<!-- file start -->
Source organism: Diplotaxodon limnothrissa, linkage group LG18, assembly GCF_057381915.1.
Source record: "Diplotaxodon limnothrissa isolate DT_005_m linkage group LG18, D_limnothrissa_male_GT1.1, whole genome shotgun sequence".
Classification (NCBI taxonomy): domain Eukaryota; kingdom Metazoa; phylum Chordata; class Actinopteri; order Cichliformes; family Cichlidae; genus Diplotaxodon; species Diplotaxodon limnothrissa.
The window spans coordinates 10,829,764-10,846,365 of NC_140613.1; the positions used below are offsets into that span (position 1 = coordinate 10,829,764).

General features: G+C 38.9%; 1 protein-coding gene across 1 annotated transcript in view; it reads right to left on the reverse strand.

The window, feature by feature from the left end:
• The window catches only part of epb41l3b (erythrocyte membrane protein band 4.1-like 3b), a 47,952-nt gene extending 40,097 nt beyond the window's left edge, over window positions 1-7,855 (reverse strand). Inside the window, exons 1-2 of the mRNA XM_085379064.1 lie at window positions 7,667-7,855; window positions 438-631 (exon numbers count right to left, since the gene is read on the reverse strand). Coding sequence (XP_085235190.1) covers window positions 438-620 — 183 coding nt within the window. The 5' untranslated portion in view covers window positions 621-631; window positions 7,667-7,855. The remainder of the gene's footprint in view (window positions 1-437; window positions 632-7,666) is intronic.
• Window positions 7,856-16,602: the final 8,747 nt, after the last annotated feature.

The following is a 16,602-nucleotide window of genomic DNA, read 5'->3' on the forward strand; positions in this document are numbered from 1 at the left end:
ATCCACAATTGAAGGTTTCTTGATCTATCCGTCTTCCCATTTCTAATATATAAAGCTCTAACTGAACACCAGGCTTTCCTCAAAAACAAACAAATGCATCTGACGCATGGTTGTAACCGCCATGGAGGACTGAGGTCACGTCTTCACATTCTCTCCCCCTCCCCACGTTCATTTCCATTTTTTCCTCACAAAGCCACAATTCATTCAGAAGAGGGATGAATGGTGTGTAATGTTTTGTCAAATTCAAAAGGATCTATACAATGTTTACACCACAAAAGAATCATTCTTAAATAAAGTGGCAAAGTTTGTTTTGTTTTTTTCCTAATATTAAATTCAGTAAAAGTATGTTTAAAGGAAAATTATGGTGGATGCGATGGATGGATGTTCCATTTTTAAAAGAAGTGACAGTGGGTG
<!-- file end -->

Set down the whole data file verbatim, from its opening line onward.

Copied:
Source organism: Diplotaxodon limnothrissa, linkage group LG18, assembly GCF_057381915.1.
Source record: "Diplotaxodon limnothrissa isolate DT_005_m linkage group LG18, D_limnothrissa_male_GT1.1, whole genome shotgun sequence".
Classification (NCBI taxonomy): domain Eukaryota; kingdom Metazoa; phylum Chordata; class Actinopteri; order Cichliformes; family Cichlidae; genus Diplotaxodon; species Diplotaxodon limnothrissa.
The window spans coordinates 10,829,764-10,846,365 of NC_140613.1; the positions used below are offsets into that span (position 1 = coordinate 10,829,764).

General features: G+C 38.9%; 1 protein-coding gene across 1 annotated transcript in view; it reads right to left on the reverse strand.

The window, feature by feature from the left end:
• The window catches only part of epb41l3b (erythrocyte membrane protein band 4.1-like 3b), a 47,952-nt gene extending 40,097 nt beyond the window's left edge, over window positions 1-7,855 (reverse strand). Inside the window, exons 1-2 of the mRNA XM_085379064.1 lie at window positions 7,667-7,855; window positions 438-631 (exon numbers count right to left, since the gene is read on the reverse strand). Coding sequence (XP_085235190.1) covers window positions 438-620 — 183 coding nt within the window. The 5' untranslated portion in view covers window positions 621-631; window positions 7,667-7,855. The remainder of the gene's footprint in view (window positions 1-437; window positions 632-7,666) is intronic.
• Window positions 7,856-16,602: the final 8,747 nt, after the last annotated feature.

The following is a 16,602-nucleotide window of genomic DNA, read 5'->3' on the forward strand; positions in this document are numbered from 1 at the left end:
ATCCACAATTGAAGGTTTCTTGATCTATCCGTCTTCCCATTTCTAATATATAAAGCTCTAACTGAACACCAGGCTTTCCTCAAAAACAAACAAATGCATCTGACGCATGGTTGTAACCGCCATGGAGGACTGAGGTCACGTCTTCACATTCTCTCCCCCTCCCCACGTTCATTTCCATTTTTTCCTCACAAAGCCACAATTCATTCAGAAGAGGGATGAATGGTGTGTAATGTTTTGTCAAATTCAAAAGGATCTATACAATGTTTACACCACAAAAGAATCATTCTTAAATAAAGTGGCAAAGTTTGTTTTGTTTTTTTCCTAATATTAAATTCAGTAAAAGTATGTTTAAAGGAAAATTATGGTGGATGCGATGGATGGATGTTCCATTTTTAAAAGAAGTGACAGTGGGTG